What I was really disappointed with was how much 'tugging' i could feel on the back of the truck while driving. This wasn't from breaking, this was just rolling down the highway steady speed of 60mph. For those in the area, this from Grants Pass, OR down to Sacramento, so talking about 300+ miles of I-5.

I was ready to get out of the truck after just 200 miles. Dreading every time I hit a rough patch or going over a bridge etc. Tug. Tug. Tug.

I don't know if that's the hitch, if this is typical of a 5th wheel (never towed a fifth wheel before), but it really was fatiguing and not something I had expected to feel. Looking for any suggestions on what I might need to improve. Thank you for any advice offered.
Man something doesn’t sound right. 2011 35004+4 gooseneck gen e 20000 lb on a triton 32 toy hauler. No chugging ever. Plenty of power, no brakes dragging Trang in tow/haul, exhaust brake on full time. Make sure none of the camper brakes are adjusted to tight or properly energized by your truck electrical system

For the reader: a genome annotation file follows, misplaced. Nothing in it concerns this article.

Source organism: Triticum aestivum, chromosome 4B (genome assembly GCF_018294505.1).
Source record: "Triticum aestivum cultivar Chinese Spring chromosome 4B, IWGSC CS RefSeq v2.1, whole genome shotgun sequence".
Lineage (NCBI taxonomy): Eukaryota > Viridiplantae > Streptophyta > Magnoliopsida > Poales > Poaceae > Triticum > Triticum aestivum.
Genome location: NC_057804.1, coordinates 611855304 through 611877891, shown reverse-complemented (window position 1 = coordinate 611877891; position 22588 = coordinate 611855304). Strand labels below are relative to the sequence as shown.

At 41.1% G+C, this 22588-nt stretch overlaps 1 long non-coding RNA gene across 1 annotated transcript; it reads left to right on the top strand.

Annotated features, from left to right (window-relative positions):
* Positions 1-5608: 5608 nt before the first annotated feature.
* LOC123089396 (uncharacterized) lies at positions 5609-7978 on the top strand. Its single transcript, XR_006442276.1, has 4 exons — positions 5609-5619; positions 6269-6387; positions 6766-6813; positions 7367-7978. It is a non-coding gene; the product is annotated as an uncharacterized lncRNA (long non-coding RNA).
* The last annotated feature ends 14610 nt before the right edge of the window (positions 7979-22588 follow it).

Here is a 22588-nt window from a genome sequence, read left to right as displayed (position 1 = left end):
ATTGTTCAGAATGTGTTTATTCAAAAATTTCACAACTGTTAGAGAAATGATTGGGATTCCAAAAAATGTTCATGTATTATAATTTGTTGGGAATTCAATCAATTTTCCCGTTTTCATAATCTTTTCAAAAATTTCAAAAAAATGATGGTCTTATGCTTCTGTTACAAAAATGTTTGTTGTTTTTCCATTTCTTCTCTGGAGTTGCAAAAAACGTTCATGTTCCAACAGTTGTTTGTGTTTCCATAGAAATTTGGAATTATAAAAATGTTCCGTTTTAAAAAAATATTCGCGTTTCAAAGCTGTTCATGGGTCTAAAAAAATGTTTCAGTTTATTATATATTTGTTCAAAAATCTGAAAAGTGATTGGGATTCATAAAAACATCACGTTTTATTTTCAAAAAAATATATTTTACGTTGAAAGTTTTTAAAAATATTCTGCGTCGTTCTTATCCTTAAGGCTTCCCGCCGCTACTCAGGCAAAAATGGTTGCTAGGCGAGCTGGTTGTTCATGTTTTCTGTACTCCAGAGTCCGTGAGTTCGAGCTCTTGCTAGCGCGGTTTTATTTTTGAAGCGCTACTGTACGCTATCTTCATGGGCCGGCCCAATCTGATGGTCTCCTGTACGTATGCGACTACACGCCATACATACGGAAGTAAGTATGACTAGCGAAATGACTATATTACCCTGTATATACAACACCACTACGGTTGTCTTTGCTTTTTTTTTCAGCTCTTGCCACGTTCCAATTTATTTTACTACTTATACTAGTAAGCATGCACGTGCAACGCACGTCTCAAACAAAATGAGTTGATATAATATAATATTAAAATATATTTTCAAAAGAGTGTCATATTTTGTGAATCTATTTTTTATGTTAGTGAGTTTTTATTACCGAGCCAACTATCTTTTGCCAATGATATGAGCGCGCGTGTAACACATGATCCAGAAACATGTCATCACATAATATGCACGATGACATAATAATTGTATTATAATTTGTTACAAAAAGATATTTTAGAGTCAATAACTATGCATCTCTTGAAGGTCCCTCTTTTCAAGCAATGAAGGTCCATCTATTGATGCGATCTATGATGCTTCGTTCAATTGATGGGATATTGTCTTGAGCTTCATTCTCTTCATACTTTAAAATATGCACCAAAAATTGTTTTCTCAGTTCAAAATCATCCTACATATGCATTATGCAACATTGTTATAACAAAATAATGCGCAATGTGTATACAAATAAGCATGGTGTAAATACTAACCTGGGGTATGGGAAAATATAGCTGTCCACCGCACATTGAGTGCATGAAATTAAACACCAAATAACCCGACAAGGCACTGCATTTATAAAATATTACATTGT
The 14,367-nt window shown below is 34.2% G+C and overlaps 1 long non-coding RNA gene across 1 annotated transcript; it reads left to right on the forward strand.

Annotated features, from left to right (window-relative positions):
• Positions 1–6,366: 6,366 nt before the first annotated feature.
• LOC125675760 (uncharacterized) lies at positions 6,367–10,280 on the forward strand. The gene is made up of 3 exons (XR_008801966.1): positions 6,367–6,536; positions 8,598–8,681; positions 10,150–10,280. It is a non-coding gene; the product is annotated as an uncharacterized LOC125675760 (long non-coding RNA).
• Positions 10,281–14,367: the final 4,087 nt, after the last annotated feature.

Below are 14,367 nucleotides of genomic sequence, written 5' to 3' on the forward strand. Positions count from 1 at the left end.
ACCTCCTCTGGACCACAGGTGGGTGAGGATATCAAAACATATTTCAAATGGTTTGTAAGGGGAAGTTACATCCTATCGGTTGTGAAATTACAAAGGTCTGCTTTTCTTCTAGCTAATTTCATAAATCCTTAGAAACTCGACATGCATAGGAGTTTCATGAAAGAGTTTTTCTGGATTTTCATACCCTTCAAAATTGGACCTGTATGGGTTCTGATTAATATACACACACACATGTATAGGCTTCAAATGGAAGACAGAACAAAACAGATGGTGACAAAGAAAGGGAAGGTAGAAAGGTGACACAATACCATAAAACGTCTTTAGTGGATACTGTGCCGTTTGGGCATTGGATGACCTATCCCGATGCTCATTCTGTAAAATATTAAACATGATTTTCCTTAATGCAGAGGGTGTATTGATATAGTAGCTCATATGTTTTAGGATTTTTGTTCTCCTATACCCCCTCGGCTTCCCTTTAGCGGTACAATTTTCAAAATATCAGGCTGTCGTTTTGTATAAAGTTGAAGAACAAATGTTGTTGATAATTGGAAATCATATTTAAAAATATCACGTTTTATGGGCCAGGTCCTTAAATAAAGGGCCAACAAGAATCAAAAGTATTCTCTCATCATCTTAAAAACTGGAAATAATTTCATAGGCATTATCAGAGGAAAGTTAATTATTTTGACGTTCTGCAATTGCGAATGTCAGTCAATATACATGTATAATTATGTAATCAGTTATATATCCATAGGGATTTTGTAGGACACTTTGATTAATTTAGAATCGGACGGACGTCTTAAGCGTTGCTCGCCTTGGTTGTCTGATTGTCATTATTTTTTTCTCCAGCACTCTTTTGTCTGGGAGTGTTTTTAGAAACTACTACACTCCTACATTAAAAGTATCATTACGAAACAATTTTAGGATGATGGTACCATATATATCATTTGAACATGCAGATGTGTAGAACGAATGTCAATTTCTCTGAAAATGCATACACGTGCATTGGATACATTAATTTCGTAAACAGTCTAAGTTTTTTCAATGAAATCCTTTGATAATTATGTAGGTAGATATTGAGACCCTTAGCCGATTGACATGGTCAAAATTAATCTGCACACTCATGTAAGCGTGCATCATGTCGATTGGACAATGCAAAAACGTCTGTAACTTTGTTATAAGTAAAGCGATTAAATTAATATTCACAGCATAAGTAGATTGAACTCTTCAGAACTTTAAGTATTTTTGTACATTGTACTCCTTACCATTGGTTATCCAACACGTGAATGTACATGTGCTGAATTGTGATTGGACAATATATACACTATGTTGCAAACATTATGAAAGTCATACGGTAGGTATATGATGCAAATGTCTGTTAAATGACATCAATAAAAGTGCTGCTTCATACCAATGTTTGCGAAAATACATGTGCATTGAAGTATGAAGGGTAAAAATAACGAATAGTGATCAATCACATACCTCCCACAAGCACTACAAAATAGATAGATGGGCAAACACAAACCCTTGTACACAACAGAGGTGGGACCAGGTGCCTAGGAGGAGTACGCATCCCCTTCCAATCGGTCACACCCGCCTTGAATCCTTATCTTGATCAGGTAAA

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Jeff I have been towing with my Anderson for just over a year now. The one thing I have found is don’t do the final torque of the top bolt until you have the full weight of the camper on the hitch. After you have the weight on the hitch loosen your side bolts and retorque the top bolt to 65 ft-lbs, then torque the side bolts to 65 also. My movement stopped after doing it this way.
I have found that 75ft/lb unloaded is 65ft/lb loaded. I have been using an Andersen for three years and about 12k miles and nothing has ever moved. Both trucks have had bed liners though.